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Termites Swim in Your Pool? 5 Simple Steps to Ditch Unwanted Guests!

Because termites can’t survive in water for very long, you’d think they wouldn’t be a problem in your pool, but you’d be wrong. They are potentially destroyers of vinyl-lined pools, and even if you have a cement or fiberglass pool, you’re still not safe. Termites devour wood and water, and the pool and decking provide them with ample amounts of both. So, how does one get rid of them in and around the pool?

Getting rid of termites that have flown into the pool, often after rain, requires skimming the surface manually with a net or waiting for the floating termites to be sucked into the skimmer basket when the pump is running. Ridding the pool area, though, requires the use of pesticides.

Termites fulfill a useful role in the environment as decomposers, breaking down organic matter (mainly cellulose) and returning nutrients to the soil. However, that fact doesn’t make them any more welcome in our pools, and they can also cause a great deal of harm. I’ll explain the various types of termites that could land up in your pool and then how to get rid of them.

How To Get Rid Of Termites In Pool

Finding termites in the pool is an indication of termite nests in the immediate area, as they will always look for the nearest source of water. Flying termites come from further afield, so it’s harder to eradicate them, but there are several ways to discourage them from plunging into your pool.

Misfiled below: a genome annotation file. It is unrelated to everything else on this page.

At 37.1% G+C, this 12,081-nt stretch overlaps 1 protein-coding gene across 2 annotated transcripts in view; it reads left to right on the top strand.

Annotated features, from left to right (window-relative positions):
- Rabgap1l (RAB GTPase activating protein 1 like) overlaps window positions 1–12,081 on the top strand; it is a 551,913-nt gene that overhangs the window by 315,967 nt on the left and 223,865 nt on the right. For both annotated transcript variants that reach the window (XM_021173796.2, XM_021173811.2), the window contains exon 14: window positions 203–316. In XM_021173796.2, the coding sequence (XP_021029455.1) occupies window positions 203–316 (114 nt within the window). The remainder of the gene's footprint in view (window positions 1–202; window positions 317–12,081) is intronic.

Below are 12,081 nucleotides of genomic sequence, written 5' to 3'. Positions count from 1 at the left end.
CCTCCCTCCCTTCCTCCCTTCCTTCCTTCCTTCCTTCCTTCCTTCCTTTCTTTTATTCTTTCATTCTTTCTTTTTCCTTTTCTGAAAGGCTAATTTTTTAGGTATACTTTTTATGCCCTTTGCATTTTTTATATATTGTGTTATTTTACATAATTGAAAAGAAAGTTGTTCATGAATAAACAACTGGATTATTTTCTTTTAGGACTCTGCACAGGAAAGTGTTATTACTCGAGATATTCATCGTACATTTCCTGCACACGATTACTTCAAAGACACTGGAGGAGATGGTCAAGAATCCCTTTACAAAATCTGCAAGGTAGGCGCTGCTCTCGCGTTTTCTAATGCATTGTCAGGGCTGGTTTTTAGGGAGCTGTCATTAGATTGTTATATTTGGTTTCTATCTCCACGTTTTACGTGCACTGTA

What Termites Get Into Swimming Pools?

There are three categories of termites:

Subterranean termite: the most widespread form of termite found in every state except Alaska. These termites, which include the Formosan termite, are responsible for most of the termite damage in the US. They eat softer woods, such as pine and cedar, and travel through underground mud tubes.

Drywood termite: This type does not need soil to build a colony. As the name implies, drywood termites live in non-living wood, such as dead trees, structural timber, and wood floors. Some species can cause severe damage to homes, but because their colonies are smaller than those of subterranean termites, it is a slower process.

Dampwood termite: These termites only colonize wood with high moisture content, so they rely on living trees and plants for their nutrition. As a result, they don’t present a threat to structural timbers and homes but can still wind up in your pool as they search for water.

Methods For Getting Rid Of Termites In Pool

Flying termites are self-destructive, but the subterranean varieties are a problem, so in their case, prevention is better than cure.

Getting Rid Of Flying Termites By Skimming The Pool Surface

Termites have a caste system similar to bees, and the first to appear in your pool are the swarmers or alates, which are the reproductive termites. They tend to emerge after heavy rain and land in the pool more by accident than design, often attracted by sunlight or artificial lights reflecting off the surface.